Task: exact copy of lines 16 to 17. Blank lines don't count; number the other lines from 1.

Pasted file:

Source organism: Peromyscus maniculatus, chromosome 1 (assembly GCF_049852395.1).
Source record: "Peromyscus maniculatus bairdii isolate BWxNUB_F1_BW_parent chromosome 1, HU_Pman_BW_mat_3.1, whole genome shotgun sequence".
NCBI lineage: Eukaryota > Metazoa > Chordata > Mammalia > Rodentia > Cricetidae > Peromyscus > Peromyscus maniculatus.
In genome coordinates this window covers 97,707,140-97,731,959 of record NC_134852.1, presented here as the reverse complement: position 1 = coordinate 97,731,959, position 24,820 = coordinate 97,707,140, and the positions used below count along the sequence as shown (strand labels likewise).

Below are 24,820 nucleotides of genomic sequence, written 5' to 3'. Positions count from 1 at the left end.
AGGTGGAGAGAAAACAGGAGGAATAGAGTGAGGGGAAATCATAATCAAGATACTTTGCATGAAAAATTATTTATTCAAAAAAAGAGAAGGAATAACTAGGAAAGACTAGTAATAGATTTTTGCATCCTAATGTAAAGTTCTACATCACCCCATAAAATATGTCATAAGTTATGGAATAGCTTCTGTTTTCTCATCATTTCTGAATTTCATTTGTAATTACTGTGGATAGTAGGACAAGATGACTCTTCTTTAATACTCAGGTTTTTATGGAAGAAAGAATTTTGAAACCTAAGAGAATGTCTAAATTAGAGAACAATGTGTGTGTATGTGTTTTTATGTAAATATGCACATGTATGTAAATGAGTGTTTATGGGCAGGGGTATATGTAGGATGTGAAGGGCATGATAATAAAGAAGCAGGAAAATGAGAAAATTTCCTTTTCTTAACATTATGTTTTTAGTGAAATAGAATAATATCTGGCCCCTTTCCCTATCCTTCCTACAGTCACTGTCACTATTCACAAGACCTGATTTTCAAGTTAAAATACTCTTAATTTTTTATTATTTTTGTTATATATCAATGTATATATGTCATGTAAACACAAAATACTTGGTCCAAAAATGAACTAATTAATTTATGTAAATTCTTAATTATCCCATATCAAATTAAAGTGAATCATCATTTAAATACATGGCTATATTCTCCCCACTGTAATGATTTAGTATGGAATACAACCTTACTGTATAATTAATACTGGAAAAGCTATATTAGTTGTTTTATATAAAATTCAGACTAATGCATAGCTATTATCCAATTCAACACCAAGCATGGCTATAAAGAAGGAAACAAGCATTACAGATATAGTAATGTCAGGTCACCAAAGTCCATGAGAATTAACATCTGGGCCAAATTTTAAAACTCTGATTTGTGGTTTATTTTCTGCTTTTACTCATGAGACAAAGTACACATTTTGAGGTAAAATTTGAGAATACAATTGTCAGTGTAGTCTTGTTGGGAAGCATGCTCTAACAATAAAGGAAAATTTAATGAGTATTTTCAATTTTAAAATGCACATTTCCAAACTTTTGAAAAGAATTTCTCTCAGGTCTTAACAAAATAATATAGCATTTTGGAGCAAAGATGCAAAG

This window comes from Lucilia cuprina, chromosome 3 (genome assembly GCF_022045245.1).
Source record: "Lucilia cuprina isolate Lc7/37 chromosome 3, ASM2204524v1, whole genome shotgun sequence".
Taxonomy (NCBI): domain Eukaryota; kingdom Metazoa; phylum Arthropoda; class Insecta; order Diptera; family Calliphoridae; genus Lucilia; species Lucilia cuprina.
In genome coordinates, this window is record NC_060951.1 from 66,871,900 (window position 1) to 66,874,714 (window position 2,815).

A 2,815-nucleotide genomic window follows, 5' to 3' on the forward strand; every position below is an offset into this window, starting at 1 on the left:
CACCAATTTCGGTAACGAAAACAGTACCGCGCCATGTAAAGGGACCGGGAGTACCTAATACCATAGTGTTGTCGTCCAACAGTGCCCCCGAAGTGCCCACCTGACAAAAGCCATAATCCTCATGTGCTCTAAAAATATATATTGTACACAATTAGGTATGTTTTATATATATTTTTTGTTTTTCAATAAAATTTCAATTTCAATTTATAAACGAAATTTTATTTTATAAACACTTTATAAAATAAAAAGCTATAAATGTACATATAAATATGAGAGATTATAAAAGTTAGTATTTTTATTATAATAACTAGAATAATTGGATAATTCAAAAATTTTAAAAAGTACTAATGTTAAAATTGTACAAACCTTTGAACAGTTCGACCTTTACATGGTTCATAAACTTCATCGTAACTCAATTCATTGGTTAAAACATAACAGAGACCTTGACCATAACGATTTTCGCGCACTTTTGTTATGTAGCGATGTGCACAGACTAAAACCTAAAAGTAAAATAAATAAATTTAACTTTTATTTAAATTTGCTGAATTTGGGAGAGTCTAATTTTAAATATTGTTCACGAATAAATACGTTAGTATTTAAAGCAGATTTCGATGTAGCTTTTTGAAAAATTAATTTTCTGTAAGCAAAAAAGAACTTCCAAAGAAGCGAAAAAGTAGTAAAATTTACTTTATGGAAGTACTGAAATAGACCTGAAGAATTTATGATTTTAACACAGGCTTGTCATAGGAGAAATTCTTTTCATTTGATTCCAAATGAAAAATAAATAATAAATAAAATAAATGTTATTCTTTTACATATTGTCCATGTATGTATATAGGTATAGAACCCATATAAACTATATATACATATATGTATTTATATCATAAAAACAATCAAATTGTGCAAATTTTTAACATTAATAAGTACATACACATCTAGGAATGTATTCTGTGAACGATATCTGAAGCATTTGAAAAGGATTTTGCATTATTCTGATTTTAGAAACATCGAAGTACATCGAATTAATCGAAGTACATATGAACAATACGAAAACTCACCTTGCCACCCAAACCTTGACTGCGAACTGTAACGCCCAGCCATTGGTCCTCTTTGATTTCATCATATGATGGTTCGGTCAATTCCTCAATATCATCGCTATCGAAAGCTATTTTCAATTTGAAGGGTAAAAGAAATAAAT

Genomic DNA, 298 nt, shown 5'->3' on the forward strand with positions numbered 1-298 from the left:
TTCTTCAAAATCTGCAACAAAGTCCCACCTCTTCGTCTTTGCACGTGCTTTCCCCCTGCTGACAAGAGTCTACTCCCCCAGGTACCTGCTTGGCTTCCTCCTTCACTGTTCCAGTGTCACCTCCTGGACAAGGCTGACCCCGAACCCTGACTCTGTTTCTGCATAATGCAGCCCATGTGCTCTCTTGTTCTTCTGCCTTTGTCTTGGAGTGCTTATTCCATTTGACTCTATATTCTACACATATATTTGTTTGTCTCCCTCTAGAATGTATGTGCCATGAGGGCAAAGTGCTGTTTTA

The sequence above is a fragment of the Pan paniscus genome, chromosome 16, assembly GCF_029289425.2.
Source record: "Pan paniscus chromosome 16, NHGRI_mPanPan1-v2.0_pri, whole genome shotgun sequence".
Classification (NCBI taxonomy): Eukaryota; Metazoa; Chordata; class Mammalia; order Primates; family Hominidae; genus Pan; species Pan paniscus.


Source record: "Pan paniscus chromosome 16, NHGRI_mPanPan1-v2.0_pri, whole genome shotgun sequence".
Classification (NCBI taxonomy): Eukaryota; Metazoa; Chordata; class Mammalia; order Primates; family Hominidae; genus Pan; species Pan paniscus.